By Brandon Bosworth, Assistant Editor, Ho`okele
The Pearl Harbor Colors for February was held Feb. 26 at the Pearl Harbor Visitor Center. Pearl Harbor Colors is a monthly military ceremony open to the public. It is an opportunity for local residents and international visitors to witness a U.S. military ceremony and meet veterans, service members and their families.
“Through Pearl Harbor Colors, we honor our history and heritage, build relationships with our partners and the surrounding community, and recognize the dedication and hard work of our service members and their families in a committed and sustainable way,” said Rear Adm. Rick Williams, commander of Navy Region Hawaii and Naval Surface Group Middle Pacific.
The theme for this month’s event was “African American History and Heritage in the United States Navy.” Sponsored by Navy Region Hawaii in coordination with the National Park Service, the ceremony featured the U.S. Pacific Fleet Band, the Joint Base Pearl Harbor-Hickam Honors and Ceremonies Guard, and an official observance of “morning colors,” with remarks by Capt. Stanley Keeve, commander of Joint Base Pearl Harbor-Hickam.
“Today, in observance of African American History Month, we honor those who have proudly served this great country, to pay tribute to our veterans, past and present, who have dedicated their lives and sacrificed so much in defense of freedom,” said Keeve.
“African Americans have demonstrated honor, courage and commitment in all of our nation’s conflicts. The diversity in our military is a reflection of what makes this country so great. Today you see both men and women proudly serving from different nationalities, races, religions and sexual orientation.”
Keeve told the story of Messman 3rd Class Doris “Dorie” Miller, who was serving at Pearl Harbor aboard the USS West Virginia on the morning of Dec. 7, 1941.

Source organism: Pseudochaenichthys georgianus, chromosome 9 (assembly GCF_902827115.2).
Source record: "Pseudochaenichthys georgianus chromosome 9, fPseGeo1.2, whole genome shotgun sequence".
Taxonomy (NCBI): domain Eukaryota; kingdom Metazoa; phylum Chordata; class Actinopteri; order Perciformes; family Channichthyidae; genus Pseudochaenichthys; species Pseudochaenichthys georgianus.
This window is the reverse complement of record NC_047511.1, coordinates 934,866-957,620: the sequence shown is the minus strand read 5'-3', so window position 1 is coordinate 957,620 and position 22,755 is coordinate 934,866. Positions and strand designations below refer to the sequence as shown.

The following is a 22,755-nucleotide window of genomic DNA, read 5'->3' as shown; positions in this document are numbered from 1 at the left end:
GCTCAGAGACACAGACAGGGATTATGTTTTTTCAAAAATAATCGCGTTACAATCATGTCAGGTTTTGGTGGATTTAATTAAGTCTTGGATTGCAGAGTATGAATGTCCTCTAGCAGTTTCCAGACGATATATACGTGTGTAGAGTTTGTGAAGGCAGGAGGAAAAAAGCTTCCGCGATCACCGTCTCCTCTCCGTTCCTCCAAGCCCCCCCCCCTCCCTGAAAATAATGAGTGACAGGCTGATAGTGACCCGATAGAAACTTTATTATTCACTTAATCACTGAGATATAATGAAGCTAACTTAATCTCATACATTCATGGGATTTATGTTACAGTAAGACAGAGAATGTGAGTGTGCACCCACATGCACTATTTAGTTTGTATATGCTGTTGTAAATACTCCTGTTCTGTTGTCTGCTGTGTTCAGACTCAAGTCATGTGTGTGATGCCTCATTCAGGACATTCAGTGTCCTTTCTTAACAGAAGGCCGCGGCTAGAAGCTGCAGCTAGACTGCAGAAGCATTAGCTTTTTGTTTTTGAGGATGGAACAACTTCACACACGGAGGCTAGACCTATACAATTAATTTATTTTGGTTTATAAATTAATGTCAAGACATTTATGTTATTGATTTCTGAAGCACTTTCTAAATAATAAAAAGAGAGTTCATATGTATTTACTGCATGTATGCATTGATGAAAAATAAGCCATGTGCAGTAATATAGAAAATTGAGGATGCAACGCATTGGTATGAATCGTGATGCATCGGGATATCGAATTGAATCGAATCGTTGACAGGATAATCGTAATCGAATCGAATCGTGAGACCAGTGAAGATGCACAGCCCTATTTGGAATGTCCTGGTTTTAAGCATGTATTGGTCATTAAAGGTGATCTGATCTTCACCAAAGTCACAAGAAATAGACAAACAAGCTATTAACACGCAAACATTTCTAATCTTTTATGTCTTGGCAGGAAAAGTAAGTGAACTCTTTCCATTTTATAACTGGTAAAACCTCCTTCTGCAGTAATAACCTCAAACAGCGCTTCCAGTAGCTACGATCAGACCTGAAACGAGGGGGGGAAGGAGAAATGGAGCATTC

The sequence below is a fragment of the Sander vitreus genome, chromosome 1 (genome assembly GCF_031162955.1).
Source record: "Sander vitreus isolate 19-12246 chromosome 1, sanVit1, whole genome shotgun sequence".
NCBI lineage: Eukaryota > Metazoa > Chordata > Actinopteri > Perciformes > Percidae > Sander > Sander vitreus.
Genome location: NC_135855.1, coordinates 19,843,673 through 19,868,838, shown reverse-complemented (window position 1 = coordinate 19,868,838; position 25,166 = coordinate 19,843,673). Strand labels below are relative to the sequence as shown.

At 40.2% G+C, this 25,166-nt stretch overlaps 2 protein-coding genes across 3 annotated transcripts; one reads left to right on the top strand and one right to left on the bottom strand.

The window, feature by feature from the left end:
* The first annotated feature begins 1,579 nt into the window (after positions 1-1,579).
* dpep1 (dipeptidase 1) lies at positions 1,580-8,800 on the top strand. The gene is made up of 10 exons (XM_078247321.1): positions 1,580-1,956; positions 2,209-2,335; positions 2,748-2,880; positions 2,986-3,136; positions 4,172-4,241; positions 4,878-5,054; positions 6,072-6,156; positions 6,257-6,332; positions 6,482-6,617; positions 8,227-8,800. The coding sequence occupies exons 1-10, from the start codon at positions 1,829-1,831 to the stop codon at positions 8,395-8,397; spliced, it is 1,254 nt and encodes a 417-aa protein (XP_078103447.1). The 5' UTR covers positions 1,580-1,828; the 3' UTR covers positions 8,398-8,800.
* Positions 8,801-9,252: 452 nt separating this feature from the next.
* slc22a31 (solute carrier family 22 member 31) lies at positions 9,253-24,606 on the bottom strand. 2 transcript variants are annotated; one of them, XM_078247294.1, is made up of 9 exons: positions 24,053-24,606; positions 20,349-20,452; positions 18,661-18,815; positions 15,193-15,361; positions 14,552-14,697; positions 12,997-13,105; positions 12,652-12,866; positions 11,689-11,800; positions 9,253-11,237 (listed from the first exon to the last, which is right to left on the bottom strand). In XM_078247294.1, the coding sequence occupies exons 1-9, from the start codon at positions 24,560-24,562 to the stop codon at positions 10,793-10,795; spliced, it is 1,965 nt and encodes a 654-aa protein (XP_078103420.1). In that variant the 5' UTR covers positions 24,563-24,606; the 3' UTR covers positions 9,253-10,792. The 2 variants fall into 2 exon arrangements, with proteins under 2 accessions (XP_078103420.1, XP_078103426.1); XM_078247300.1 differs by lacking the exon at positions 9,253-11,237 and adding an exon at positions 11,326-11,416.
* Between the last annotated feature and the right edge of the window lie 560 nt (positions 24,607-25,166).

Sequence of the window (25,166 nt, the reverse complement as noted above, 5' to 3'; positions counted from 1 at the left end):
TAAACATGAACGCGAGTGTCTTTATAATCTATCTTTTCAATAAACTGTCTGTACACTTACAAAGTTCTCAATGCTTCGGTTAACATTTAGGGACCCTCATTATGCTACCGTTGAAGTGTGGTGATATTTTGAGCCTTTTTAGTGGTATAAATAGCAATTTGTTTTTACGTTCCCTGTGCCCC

“While at the side of Capt. Bennion on the bridge, Petty Officer Miller, in the face of scathing fire, assisted in moving his skipper to a place of greater safety and later manned and operated a machine gun directed at enemy attacking aircraft until ordered to leave the bridge,” said Keeve. “His bravery was a catalyst of the American spirit that would lead us to victory in WWII and, as a result of his actions, he became the first African American to be awarded the Navy Cross, the third highest honor awarded by the U.S. Navy at the time.”
Among those attending the event was retired Army Sgt. John H. Mack Sr., a Vietnam veteran visiting from New York who served in the 101st Airborne Division.
“I thought it was excellent,” he said of the ceremony. “It was a beautiful service to honor our veterans. It’s great that you honor everyone’s heritage and perspective. If everyone respected each other and tried to understand each other and took it to heart, the world would be more peaceful.”
Mack looks forward to future Pearl Harbor Colors ceremonies.
“We’ll be coming back to Pearl Harbor every year now until we move here,” Mack said.